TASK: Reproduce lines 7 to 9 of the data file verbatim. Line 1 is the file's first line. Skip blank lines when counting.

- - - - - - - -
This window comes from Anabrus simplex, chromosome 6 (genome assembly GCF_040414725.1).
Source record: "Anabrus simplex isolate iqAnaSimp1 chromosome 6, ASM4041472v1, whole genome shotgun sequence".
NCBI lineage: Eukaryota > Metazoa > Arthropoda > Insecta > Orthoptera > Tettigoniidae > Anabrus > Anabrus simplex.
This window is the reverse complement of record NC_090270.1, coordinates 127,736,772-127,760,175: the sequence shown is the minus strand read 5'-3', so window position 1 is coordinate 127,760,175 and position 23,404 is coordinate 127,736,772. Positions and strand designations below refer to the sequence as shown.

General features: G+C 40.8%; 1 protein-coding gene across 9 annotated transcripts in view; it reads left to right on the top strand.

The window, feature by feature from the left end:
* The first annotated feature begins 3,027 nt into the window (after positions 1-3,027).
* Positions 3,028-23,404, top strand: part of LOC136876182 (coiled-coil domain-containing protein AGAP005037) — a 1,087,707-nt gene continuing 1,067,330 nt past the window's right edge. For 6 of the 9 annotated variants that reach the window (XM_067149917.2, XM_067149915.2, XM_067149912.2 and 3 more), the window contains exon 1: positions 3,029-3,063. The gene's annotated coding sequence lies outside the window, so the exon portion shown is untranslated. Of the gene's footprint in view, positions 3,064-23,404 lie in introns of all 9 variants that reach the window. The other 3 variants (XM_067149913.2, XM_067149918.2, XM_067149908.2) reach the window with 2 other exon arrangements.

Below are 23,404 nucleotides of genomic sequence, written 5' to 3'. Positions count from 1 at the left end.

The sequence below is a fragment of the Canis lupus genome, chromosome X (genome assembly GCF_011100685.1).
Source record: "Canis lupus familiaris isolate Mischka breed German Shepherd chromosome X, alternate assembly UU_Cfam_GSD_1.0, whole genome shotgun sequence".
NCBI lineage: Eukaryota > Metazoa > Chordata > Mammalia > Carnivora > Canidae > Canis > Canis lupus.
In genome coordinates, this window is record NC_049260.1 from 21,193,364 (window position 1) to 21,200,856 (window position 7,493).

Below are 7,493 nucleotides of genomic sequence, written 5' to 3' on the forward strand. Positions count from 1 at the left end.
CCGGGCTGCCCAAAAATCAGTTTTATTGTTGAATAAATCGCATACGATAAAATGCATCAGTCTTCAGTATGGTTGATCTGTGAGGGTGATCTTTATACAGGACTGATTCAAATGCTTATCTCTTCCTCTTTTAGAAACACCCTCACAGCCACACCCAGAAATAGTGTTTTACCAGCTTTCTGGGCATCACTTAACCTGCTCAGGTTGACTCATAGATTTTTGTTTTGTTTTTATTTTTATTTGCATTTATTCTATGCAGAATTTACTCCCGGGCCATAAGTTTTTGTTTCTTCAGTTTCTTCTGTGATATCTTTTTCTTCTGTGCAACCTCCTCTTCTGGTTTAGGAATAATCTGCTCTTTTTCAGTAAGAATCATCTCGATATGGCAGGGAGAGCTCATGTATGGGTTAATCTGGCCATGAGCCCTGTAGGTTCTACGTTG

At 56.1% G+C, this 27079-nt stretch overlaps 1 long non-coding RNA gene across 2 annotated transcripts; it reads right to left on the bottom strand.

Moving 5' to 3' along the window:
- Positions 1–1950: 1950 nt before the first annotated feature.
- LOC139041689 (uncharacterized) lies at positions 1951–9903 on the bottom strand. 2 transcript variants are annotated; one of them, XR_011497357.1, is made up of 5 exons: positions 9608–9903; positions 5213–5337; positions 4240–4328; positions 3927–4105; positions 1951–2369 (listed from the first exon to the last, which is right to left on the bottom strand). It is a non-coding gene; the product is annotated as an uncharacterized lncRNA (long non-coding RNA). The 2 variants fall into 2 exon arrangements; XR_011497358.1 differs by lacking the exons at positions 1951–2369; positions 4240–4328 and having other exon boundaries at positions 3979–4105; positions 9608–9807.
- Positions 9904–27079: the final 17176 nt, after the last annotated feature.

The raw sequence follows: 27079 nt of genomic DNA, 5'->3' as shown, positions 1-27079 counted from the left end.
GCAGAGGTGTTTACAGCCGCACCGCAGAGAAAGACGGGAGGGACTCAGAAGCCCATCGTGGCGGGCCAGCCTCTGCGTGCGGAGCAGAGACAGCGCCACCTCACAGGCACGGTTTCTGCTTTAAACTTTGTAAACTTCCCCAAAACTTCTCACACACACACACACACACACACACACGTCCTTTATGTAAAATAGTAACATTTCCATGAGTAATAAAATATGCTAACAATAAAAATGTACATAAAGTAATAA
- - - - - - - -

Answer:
* The first annotated feature begins 3,027 nt into the window (after positions 1-3,027).
* Positions 3,028-23,404, top strand: part of LOC136876182 (coiled-coil domain-containing protein AGAP005037) — a 1,087,707-nt gene continuing 1,067,330 nt past the window's right edge. For 6 of the 9 annotated variants that reach the window (XM_067149917.2, XM_067149915.2, XM_067149912.2 and 3 more), the window contains exon 1: positions 3,029-3,063. The gene's annotated coding sequence lies outside the window, so the exon portion shown is untranslated. Of the gene's footprint in view, positions 3,064-23,404 lie in introns of all 9 variants that reach the window. The other 3 variants (XM_067149913.2, XM_067149918.2, XM_067149908.2) reach the window with 2 other exon arrangements.

Below are 23,404 nucleotides of genomic sequence, written 5' to 3'. Positions count from 1 at the left end.